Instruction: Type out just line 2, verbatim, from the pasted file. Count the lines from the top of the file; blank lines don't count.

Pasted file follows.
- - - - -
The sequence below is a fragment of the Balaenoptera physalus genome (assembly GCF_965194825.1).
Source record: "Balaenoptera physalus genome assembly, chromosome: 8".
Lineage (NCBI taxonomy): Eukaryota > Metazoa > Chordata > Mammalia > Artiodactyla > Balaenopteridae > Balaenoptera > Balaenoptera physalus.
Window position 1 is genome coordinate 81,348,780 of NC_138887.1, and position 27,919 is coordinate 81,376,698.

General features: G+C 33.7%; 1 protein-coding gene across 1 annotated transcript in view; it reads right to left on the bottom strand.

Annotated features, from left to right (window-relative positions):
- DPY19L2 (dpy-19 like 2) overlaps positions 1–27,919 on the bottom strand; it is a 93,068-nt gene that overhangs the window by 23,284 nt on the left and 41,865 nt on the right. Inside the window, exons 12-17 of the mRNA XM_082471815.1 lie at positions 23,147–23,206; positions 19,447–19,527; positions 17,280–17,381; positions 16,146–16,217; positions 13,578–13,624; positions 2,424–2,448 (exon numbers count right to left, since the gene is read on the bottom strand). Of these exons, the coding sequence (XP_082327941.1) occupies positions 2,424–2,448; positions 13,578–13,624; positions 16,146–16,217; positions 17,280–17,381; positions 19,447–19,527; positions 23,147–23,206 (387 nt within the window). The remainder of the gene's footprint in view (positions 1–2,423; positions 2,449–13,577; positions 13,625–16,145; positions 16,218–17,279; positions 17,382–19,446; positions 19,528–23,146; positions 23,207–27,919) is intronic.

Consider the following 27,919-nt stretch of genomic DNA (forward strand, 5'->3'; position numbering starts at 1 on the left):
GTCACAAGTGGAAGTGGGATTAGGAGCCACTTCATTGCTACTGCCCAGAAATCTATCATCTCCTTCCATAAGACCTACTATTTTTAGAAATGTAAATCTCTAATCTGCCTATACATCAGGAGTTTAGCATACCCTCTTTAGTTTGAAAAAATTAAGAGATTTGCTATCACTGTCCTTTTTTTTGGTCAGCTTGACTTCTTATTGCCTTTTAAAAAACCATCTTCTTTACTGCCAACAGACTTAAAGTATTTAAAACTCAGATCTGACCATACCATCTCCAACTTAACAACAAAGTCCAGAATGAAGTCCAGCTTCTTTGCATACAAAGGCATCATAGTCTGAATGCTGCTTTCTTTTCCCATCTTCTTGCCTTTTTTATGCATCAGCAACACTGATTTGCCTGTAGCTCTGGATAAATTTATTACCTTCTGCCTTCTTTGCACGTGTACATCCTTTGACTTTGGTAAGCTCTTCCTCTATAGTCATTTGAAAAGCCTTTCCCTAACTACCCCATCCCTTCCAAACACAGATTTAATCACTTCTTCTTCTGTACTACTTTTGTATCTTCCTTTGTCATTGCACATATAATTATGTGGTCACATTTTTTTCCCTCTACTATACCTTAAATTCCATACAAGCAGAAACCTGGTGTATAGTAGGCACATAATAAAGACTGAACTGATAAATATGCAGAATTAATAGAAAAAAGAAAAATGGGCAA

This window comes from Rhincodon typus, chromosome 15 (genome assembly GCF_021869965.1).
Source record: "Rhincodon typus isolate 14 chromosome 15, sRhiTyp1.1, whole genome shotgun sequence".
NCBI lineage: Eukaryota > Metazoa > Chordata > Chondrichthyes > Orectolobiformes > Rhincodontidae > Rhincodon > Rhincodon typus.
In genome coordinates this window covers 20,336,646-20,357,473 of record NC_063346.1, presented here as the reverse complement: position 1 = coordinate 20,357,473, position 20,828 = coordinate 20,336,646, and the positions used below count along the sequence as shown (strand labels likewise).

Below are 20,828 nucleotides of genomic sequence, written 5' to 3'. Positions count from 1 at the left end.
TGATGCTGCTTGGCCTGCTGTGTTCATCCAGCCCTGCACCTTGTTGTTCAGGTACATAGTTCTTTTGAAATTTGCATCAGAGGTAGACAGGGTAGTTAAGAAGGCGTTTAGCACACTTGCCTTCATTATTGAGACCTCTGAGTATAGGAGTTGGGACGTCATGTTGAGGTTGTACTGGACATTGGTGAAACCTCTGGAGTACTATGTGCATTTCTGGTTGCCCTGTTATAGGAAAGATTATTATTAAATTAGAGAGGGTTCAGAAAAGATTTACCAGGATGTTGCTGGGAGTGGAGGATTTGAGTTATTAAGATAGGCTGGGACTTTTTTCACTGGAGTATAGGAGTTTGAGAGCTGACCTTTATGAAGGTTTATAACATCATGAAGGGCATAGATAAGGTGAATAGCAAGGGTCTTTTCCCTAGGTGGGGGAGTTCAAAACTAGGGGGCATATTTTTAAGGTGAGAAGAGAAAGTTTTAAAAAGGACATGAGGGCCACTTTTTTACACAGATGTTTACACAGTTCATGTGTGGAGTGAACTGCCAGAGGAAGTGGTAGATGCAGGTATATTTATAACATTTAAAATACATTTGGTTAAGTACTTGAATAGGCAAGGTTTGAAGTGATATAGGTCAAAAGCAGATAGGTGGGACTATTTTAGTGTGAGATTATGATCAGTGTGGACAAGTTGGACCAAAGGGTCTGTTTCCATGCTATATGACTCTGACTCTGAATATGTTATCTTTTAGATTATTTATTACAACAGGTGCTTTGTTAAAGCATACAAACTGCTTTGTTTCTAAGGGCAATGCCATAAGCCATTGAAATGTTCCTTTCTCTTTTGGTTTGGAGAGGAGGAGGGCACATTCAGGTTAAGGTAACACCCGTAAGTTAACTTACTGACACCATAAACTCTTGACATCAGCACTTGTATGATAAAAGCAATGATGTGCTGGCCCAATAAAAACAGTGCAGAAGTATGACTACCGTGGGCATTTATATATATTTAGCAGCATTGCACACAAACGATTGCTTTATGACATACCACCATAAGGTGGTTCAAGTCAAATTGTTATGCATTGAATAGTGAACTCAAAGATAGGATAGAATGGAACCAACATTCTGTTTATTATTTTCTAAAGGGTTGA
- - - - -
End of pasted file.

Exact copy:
Source record: "Balaenoptera physalus genome assembly, chromosome: 8".